Is Workplace Wellness Good for Your Blood Pressure?

A goal of many workplace wellness programs is to drive specific health outcomes. One new study looked at the correlation between the programs and blood pressure, namely: “To evaluate the impact of a 6-year workplace health promotion program on employees’ blood pressure.”

The study, “Impact of a Workplace Health Promotion Program on Employees’ Blood Pressure in a Public University,” took place in Malaysia. It notes that “Workplace health programs have been discussed frequently in recent years as a means to protect health and improve productivity among employees. Many workplace health programs have been shown to offer benefits such as reduced sickness absence, reduced medical costs, improved productivity, produced happier, healthier and more loyal employees and lowered disease prevalence.”

The authors also note the factors that can increase hypertension: “Non-modifiable factors such as age, gender and genetics as well as lifestyle factors such as diet, physical inactivity, smoking and alcohol intake are known to be associated with the development of hypertension. Lifestyle factors can be modified to prevent or delay the onset of hypertension.” As a result, their study “sought to determine whether a low-intensity workplace health promotion program was able to improve blood pressure among employees.”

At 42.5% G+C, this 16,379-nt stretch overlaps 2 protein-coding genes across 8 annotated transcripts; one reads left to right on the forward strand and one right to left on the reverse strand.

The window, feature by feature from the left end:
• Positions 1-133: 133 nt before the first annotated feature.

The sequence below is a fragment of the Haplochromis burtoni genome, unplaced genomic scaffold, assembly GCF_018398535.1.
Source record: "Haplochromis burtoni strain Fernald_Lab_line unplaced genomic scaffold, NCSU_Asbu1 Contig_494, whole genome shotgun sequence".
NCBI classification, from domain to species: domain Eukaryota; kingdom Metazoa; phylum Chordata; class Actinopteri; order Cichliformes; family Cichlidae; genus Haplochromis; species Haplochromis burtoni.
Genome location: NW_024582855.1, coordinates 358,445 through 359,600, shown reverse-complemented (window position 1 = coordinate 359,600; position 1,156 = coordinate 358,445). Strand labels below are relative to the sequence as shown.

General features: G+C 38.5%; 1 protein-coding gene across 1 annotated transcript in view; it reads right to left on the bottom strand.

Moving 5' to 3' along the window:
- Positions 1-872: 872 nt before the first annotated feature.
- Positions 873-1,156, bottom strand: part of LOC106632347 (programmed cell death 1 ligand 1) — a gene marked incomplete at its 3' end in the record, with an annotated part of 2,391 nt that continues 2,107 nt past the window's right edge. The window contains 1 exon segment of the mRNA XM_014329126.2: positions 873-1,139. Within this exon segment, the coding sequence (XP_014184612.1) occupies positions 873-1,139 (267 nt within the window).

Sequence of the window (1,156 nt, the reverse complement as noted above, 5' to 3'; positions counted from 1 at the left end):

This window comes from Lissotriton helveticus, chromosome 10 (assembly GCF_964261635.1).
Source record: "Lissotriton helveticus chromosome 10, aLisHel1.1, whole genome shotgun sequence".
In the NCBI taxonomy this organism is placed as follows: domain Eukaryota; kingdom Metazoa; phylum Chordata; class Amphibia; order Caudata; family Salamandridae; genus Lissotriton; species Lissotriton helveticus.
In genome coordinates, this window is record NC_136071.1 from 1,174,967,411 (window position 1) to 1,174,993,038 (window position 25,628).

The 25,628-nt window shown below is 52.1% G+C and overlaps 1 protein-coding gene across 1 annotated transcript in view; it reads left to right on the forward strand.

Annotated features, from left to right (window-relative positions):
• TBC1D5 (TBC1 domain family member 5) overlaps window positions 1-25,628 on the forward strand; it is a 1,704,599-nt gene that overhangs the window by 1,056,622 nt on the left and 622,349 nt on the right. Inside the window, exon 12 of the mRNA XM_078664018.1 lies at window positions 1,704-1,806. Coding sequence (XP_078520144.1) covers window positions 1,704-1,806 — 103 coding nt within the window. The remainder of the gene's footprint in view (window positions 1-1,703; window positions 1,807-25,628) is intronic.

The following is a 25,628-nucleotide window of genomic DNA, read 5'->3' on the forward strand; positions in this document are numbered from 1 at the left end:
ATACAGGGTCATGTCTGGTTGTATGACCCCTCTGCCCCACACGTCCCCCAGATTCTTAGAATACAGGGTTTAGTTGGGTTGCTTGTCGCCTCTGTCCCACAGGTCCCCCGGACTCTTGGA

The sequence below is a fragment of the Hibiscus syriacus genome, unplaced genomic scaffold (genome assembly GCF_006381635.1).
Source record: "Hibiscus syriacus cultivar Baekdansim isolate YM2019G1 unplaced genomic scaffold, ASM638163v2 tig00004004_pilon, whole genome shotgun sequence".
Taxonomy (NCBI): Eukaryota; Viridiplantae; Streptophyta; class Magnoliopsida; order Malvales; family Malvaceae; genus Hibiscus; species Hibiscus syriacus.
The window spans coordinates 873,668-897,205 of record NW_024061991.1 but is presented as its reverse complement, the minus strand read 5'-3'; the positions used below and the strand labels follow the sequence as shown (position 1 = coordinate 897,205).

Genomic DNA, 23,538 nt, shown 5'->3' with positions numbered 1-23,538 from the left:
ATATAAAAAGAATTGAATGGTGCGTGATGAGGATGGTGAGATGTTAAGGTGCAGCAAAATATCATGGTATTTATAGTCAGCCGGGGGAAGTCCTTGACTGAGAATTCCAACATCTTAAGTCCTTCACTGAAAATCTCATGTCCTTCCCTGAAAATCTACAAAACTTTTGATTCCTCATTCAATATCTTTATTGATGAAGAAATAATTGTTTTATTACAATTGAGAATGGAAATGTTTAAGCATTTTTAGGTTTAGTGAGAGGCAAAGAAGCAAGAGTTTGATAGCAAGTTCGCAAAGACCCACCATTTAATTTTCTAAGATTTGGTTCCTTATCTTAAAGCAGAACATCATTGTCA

To conduct the study, the authors “included 1,365 employees enrolled in the university’s workplace health promotion program, a program conducted since 2008 and using data from the 2008–2013 follow-up period. Participants were permanent employees aged 35 years and above, with at least one follow up measurements and no change in antihypertensive medication during the study period.”

The conclusion is clear: “The results of this study showed some improvement in blood pressure among employees who participated in a low-intensity workplace health promotion program. This suggests that repeat engagement in long-term workplace health promotion program provides an opportune setting to reduce hypertension risk among employees. Activities such as periodic health screening can serve as the first step to identify employees who are at risk while health promotion and intervention programs can help to increase awareness and encourage adoption of healthy lifestyles among employees.”